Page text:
Variables

you will need four dataLayer variables.

variable name Data layer variable name field value purpose
DLV – Landmarks milestones.testStatus one of gtmTagAnd optimizeSnippetAnd timeout, or optimizeSnippetError.
DLV – Milestones milestones.antiFlickerStart The timestamp of when the page was hidden.
DLV – Milestones milestones.antiFlickerEnd Timestamp for when the page has ended.
DLV – gtmOptimize gtmOptimize He is true If Optimize must be loaded into the GTM tag.

This is what the variable would look like, as per the specifications in the table above:

data layer variable

Tags

First, you will need to create a file App tag + web event. Make sure you have a basic tag too!

App + Web Anti-flicker event tag

The flag is set to be triggered using the Custom Event Trigger we created above, and sends the values ​​of the three milestones Application + web variables as custom parameters. Feel free to change the keys and event names as you wish.

Next, we need to launch the Google Optimize tag on terms, depending on whether gtmOptimize key in dataLayer with value true.

Since Optimize needs to work in a sequence of tags, this is very complicated. In addition to the Google Optimize tag itself, you need a file View the Universal Analytics page The tag that activates only when gtmOptimize He is true, you need to block normal page view tag In this circumstance as well.

tag improvement

Don’t worry about setting up the tag sequence, you are setting it up in the new page view tag which you will also need to create:

New page view tag

Note the new launcher: “All Pages – Anti-flicker” is a file page width Trigger with one condition: DLV - gtmOptimize equals true.

Finally, make sure you block is yours Normal Pageview flag to avoid double counting on pages where optimization’s pageview is already activated:

Page view player

The block trigger is a custom event trigger that blocks any event if gtmOptimize He is true:

Ban in case of improvement

Test setup

Once everything is set up, try loading the page by modifying the page template in preview mode. Make sure you see a request for the app + web with your custom parameters in place.

App + web works

If it does not work, check for errors in the browser console. Also, make sure that the Optimize container is already loaded, and that you have the trial running on the page you’re testing on!

Dig deep with BigQuery

Once the data starts flowing into BigQuery, you should find your events using a query like this:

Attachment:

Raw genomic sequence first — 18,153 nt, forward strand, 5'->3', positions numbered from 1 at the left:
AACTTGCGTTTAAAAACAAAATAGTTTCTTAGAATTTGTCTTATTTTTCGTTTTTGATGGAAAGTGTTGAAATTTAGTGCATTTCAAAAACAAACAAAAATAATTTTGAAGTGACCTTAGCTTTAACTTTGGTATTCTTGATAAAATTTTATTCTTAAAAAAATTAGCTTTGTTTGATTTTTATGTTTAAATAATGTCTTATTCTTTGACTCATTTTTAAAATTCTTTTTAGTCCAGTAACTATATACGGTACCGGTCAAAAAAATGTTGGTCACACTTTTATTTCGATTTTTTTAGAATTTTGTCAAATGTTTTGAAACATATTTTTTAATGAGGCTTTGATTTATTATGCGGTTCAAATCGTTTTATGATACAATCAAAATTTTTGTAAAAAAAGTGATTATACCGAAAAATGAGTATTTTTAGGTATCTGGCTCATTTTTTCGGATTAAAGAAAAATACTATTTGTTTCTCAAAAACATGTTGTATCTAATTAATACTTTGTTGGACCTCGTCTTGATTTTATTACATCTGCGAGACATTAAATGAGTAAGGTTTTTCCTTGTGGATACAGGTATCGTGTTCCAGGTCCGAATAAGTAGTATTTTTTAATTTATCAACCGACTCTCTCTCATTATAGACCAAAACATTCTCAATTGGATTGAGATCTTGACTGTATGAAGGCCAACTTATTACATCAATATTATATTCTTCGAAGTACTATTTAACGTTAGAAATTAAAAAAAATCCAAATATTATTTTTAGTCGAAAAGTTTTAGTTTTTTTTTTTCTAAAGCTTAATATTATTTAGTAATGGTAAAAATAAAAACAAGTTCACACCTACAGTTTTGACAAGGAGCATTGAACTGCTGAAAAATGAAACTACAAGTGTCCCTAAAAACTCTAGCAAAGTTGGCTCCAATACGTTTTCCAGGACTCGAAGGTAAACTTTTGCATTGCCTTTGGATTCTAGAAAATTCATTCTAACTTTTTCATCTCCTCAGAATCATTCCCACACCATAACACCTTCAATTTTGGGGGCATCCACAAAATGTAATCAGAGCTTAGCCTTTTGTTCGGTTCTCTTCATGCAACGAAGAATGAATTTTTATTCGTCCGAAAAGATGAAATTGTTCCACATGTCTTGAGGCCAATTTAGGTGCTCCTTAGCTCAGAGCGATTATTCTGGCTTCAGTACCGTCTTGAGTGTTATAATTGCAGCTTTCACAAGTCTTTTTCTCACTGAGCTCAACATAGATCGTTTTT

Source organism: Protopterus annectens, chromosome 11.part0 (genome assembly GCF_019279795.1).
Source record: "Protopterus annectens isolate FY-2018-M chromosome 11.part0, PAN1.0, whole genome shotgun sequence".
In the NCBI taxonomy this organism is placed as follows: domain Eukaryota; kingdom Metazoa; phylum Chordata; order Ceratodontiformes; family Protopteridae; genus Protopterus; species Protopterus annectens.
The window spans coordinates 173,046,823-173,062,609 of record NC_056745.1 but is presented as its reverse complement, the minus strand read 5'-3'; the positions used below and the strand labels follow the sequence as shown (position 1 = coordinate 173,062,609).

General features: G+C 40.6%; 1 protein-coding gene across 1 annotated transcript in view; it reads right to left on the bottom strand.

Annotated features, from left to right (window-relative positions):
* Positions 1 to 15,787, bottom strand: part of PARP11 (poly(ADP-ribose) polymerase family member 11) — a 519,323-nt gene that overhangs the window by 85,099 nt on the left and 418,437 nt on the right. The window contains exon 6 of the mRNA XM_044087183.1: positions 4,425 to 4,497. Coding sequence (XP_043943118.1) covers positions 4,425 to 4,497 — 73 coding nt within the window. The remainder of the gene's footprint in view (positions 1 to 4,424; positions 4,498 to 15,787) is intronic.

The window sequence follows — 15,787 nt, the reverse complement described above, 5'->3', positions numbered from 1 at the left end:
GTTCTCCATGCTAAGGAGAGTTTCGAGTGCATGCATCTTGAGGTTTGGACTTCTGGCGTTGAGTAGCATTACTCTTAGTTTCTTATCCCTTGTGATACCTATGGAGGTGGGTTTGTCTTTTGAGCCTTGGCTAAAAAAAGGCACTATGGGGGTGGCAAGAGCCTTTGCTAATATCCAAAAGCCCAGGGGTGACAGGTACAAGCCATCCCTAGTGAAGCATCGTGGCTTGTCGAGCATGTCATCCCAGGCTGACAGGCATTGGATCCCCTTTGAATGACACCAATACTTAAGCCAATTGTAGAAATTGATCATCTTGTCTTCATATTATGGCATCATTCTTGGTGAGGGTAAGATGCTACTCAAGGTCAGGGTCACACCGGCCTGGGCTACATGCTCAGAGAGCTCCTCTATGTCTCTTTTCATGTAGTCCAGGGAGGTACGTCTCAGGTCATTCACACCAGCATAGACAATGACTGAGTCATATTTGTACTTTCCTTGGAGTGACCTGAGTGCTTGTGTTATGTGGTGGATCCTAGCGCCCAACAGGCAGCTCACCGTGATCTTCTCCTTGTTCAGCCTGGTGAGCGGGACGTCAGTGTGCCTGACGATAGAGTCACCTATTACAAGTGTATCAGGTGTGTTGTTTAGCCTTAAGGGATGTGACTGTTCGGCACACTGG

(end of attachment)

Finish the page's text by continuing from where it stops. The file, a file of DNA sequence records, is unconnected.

SELECT
  *
FROM 
  `project.dataset.events_202006*`
WHERE
  event_name = 'optimize_anti_flicker_snippet_test'

We simply load all visits with the . extension optimize_anti_flicker_snippet_test data for an overview of what these results look like.

Anti-flicker events

To get the number of different types of tests, you can run a query like this:

SELECT
  (SELECT value.string_value FROM UNNEST(event_params) WHERE key = 'test_status') as test_status,
  COUNT(*) as count
FROM
  `project.dataset.events_202006*`
WHERE
  event_name = 'optimize_anti_flicker_snippet_test'
GROUP BY 1
ORDER BY 2 DESC

This query pulls a value test_status of events, and makes a total count for each case. This is what the end result will look like:

Calculates the test condition

Finally, to get some averages in place, you can modify the query to look like this:

WITH milestones AS (
  SELECT 
    (SELECT value.string_value FROM UNNEST(event_params) WHERE key = 'test_status') as test_status,
    (SELECT value.int_value FROM UNNEST(event_params) WHERE key = 'anti_flicker_start') as anti_flicker_start,
    (SELECT value.int_value FROM UNNEST(event_params) WHERE key = 'anti_flicker_end') as anti_flicker_end
  FROM 
    `project.dataset.events_202006*`
  WHERE
    event_name = 'optimize_anti_flicker_snippet_test'
)
SELECT 
  test_status,
  COUNT(*) as count,
  ROUND(AVG(anti_flicker_end - anti_flicker_start), 2) as average_delay_in_ms,
FROM 
  milestones
WHERE anti_flicker_end - anti_flicker_start < 5000
GROUP BY 1
ORDER BY 3 DESC

The WITH...AS The block creates a source table with only the test case and flash start and end times in place. We can then query the Common Table Expression (CTE) to get the counts and averages correctly.

As you can see, I have a file WHERE Clause in place where I make sure deltas are no more than 5000 milliseconds. This is because sometimes the experiment resulted in abnormally high delta rates, possibly due to the presence of the Optimize container until far away Slow to load, thus producing an expiry time much later than a timeout.

with the WHERE Condition, we ignore such abnormal deltas. We can do this because we are only interested in how long the page will last hidden, and if the page is hidden for more than 4 seconds (and changed), it will be automatically detected by the anti-flicker snippet itself.

Anyway, this query yields the following result for my dataset:

Anti-flicker extract test

The average time to hide the page if the snippet times out is 3.8 seconds. This is kind of weird because the timeout shouldn’t have happened before 4000 A millisecond has passed. I was going to dig deeper into it, but I can also assume that’s all timeout Duplicates were hidden within the full 4 seconds.

When loading Optimize using the Google Tag Manager tag, the page is hidden with an average of 964ms. When loaded with the inline asynchronous snippet, it caches for an average of 581ms.

summary

It’s a fairly complicated setup, but the purpose is not to do this for every one of your experiments. So to satisfy your curiosity about whether or not the anti-flicker snippet degrades the user experience, this just gives you One Variable to work with (average delay page-hide).

It’s not without its flaws – the timer starts when anti-flicker snippet is executed at the top <head>, when you should start realistically only when the page will normally Produce The first visible element (First fee guaranteed).

The analysis is separate as well – just knowing the delay is not very interesting. What makes it even more important is knowing if the length of the anti-flicker effect has an effect on how the user interacts with the site. A long delay in painting the page is likely to cause the user to return to the previous page, as they may assume that the page is not working.

Just to make the point clear: This article showed you a methodology that you can use to measure the impact of flicker mitigation efforts in client-side A/B testing. blink He is problem and find out how Many The problem is the first step in solving it.

Let me know in the comments if you have suggestions to improve the experience!